CA Home-Built Plane Accident Under Investigation
Two people perished Saturday morning when their two-seat
Europa XS crashed on takeoff from Livermore Municipal Airport
(LVK), reported the San Jose Mercury News.
According to FAA spokesman Ian Gregor, the homebuilt plane left
the airport about 8:30 am, and climbed 200 to 300 feet when the
pilot made a 180-degree turn, in an apparent attempt to return to
The plane impacted 25 yards short of a runway,
bursting into flames, and igniting a small grass fire. Only a
foot-tall pile of metal fragments and an engine block remained of
"Unfortunately there was nothing we could do to save those folks
aboard," said Sean Chapman from the Livermore/Pleasanton Fire
Department. "There was no chance of survivability for this
"Golfers we talked to said the airplane was not that high off
the ground and then it suddenly banked to the pilot's left,"
Chapman said. "It appears the aircraft never left the airport and
we don't know why."
The pilot did not speak with air traffic controllers at the
towered field after takeoff, Gregor said.
It's unclear what caused the accident. FAA inspectors were
combing the area Saturday for clues.
The Europa Homebuilt
Federal accident records
show that eight Europa planes have crashed in the US since 1998,
including a pair of fatal crashes within the last 18 months that
left four people dead, not including Saturday's accident.
The probable cause in half of the eight crashes, according to
the NTSB, was a loss of engine power or stall.
Last summer at AirVenture 2006, a Europa XS impacted on the
displaced threshold of the runway following a loss of control while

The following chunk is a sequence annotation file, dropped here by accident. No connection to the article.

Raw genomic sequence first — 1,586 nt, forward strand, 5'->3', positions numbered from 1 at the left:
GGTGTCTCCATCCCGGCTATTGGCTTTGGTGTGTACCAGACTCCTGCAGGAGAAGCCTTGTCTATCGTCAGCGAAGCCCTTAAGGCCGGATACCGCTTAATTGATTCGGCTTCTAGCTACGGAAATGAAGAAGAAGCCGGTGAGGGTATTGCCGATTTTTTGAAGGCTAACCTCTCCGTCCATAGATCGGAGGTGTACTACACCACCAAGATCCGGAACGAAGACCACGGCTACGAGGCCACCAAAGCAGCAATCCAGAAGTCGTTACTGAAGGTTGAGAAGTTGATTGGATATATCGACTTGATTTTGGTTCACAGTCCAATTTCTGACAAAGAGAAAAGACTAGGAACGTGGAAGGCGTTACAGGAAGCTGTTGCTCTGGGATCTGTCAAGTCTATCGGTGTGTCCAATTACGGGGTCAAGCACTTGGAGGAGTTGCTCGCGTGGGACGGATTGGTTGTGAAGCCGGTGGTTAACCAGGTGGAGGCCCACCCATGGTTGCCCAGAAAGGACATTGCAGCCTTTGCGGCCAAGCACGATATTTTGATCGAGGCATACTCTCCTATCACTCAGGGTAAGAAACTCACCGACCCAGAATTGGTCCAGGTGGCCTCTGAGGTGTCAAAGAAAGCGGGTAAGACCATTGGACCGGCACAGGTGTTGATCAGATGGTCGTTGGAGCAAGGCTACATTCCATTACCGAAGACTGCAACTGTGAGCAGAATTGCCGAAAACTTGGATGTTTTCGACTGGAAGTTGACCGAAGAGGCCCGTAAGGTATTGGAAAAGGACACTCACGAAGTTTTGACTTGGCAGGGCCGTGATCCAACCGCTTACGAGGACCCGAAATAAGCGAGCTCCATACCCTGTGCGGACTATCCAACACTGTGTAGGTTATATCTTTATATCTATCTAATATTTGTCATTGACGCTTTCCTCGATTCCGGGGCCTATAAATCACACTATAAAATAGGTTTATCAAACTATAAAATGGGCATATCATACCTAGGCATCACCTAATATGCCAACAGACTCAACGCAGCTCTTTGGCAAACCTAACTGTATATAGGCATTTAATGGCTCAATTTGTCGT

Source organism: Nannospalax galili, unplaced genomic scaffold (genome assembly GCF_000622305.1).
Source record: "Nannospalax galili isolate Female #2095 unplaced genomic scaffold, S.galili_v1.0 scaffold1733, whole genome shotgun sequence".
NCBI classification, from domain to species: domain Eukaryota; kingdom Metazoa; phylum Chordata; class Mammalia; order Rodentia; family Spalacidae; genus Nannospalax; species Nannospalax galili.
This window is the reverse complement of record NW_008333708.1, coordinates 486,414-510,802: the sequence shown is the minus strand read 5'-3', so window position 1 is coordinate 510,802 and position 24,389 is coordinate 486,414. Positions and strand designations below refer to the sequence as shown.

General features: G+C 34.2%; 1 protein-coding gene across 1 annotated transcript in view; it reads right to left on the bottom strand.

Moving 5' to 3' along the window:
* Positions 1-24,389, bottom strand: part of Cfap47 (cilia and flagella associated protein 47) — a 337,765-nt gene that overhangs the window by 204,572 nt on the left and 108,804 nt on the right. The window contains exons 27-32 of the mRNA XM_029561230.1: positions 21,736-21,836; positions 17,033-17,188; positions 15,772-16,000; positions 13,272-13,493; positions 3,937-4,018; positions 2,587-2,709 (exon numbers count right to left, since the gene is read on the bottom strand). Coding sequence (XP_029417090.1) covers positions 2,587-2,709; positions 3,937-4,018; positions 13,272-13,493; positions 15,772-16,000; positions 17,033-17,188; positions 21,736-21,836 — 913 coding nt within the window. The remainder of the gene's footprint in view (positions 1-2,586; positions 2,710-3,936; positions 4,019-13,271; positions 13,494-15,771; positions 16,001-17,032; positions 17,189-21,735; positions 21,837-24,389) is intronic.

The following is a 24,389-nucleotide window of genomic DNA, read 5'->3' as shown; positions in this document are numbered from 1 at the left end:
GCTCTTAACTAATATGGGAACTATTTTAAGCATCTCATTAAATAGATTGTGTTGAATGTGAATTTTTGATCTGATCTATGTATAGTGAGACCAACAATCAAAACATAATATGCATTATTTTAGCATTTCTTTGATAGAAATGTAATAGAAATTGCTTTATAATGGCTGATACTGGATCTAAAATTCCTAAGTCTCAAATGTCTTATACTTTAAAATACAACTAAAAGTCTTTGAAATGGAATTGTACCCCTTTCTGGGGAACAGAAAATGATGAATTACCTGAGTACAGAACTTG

on final approach at Wittman Regional Airport (OSH). Both the
private pilot and passenger were fatally injured and the airplane
One witness, a CFI, said the airplane remained slow as it
overshot final approach and he saw the airplane stall on final
In an incident this year, another Europa was substantially
damaged during a forced landing attempt following a power loss at
Cable Airport, Upland, CA. During that February 24th incident, in
which the pilot and his passenger were uninjured, the pilot said he
was departing the runway when the engine lost power. He landed
straight ahead, but impacted a berm on the end of the runway.
The Europa XS is built from a parts kit made in England. An avid
group of kit plane buffs across the country and overseas, many of
them amateurs, favor Europas for their unique look, aerodynamics,
and speeds up to 140 knots. The planes usually weigh less than
1,000 pounds, and owners can easily remove and store their
"A lot of people keep their airplane at home and tow it to the
airport, put the wings on and fly," said Bob Berube, a Florida
plane builder who headed US sales of Europas from 1995 until
"It's not any more dangerous than any Cessna or Piper flying out
there," he said. "There's always that percentage of any airplane
where, due to negligence or improper care or something, things
happen. They're not very forgiving if something goes wrong."
Europa flyers must possess a standard pilot's license,
and FAA inspectors must deem the plane airworthy.
According to one Web site, with over 500 kits sold worldwide and
more than 100 kits under construction in the US, the Europa XS was
developed to significantly reduce the complexity and building time
associated with many composite airplanes, with high-strength,
pre-molded sections, pre-structured, panelized wings, and special
The plane offers fuel efficiency of up to 55 mpg, quiet
operation, long-range cross country capabilities, sport flying,
short take-off and landing performance, and trailerability.